On 8/2/1974 at 08:52:09, a magnitude 4.9 (4.3 MB, 4.9 LG) earthquake occurred 137.7 miles away from the city center
    On 8/23/2011 at 17:51:04, a magnitude 5.8 (5.8 MW, Depth: 3.7 mi, Class: Moderate, Intensity: VI - VII) earthquake occurred 346.2 miles away from Cross center
    On 8/9/2020 at 12:07:37, a magnitude 5.1 (5.1 MW, Depth: 4.7 mi) earthquake occurred 228.0 miles away from Cross center
    On 4/17/1995 at 13:45:57, a magnitude 3.9 (3.9 LG, Depth: 6.2 mi, Class: Light, Intensity: II - III) earthquake occurred 23.2 miles away from Cross center
    Magnitude types: regional Lg-wave magnitude (LG), body-wave magnitude (MB), moment magnitude (MW)

    Natural disasters:

    The number of natural disasters in Berkeley County (18) is near the US average (15).
    Major Disasters (Presidential) Declared: 8
    Emergencies Declared: 5

    Causes of natural disasters: Hurricanes: 9, Storms: 3, Winter Storms: 3, Floods: 2, Tropical Storms: 2, Tornado: 1, Wind: 1, Other: 1 (Note: some incidents may be assigned to more than one category).

    Pine WAGL-162 - History

    Editor's Note: At press time, the following events and meetings were known to be still scheduled. Organizers or appropriate officials are encouraged to conta.

    by Pine Bluff Commercial - June 20, 2021

    by Pine Bluff Commercial - June 20, 2021

    The Arkansas Department of Health regulates the sale of food at establishments that include restaurants, bars, day cares, schools, grocery stores, convenienc.

    by Pine Bluff Commercial - June 20, 2021

    The first time I heard about Juneteenth, I was in college. Shameful, I know.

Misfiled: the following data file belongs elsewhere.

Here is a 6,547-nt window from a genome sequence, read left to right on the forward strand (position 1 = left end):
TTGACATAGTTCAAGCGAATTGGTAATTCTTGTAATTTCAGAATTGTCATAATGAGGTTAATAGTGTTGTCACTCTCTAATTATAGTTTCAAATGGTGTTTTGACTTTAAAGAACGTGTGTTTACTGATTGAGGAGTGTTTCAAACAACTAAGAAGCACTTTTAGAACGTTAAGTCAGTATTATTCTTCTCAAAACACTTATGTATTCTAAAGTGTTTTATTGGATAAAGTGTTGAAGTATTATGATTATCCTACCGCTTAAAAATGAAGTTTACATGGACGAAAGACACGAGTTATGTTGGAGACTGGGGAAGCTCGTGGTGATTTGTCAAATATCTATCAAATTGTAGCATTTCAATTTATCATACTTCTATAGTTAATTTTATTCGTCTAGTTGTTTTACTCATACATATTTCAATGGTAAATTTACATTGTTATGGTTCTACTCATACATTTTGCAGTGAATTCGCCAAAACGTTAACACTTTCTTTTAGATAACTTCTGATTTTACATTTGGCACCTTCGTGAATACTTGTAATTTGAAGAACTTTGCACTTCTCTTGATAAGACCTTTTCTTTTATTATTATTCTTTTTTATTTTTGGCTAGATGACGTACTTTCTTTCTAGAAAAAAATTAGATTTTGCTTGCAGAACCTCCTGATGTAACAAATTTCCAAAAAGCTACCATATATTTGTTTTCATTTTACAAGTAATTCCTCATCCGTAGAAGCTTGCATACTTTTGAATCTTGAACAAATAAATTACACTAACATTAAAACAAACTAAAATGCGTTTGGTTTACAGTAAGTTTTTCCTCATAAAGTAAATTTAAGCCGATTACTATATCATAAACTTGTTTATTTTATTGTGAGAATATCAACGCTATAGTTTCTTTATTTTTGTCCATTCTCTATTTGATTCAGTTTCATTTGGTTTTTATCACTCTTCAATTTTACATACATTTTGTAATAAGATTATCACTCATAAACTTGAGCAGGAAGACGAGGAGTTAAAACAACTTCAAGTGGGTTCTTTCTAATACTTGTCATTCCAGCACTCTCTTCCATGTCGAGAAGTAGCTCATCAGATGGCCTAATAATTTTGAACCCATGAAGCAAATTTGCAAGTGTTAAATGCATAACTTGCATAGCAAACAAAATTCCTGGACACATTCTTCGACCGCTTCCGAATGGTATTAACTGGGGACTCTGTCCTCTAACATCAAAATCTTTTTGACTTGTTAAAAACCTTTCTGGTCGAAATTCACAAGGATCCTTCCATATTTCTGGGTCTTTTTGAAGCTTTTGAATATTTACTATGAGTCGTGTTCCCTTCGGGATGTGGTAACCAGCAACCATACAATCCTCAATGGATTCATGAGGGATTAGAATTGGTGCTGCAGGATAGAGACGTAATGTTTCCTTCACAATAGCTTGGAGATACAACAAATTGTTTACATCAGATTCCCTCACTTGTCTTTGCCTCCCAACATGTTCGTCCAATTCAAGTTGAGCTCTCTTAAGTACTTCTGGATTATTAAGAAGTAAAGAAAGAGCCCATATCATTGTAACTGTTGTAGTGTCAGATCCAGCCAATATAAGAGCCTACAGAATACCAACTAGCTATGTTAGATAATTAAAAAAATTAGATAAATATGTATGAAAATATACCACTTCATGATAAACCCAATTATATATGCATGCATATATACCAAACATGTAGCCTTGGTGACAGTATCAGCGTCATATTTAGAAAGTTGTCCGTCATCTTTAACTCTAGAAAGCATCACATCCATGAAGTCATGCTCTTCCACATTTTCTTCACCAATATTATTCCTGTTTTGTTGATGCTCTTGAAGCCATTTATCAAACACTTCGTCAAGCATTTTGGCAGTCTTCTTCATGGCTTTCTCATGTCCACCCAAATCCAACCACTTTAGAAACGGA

by Erika D. Smith Los Angeles Times - June 20, 2021

    Superintendent Jerry Guess' last school board meeting at Watson Chapel was last week.

    by The Pine Bluff Commercial - June 20, 2021

    "It was like birthing a baby. This was a 12-month pregnancy. We're happy that it's over and now we get to enjoy the baby."

    The city of Pine Bluff celebrated Juneteenth with music, festivities, food and fun on Saturday, transforming Main Street into a jubilee where many performers.

    Every now and again, the constant gardener is going to come across a plant that just doesn't quite belong. Invasive plants, from kudzu to Chinese privet, are.

    by Ryan McGeeney Special to The Commercial - June 20, 2021

    A group of investors is interested in working within the city's vision to revitalize Pine Bluff, with a proposal to transform the Crown Motel at 321 W. Fifth.

    When submitting a letter or guest column, please include your name, home address, email address and daytime phone number so we can verify your identity. We w.

    by Pine Bluff Commercial - June 20, 2021

    Teens in the area took their opportunity to Glow in the Dark at Saracen Landing on Friday.

    The Jefferson County sheriff's office is again participating in the THV Channel 11 News and Arkansas Food Bank Summer Cereal Drive and encouraging the commun.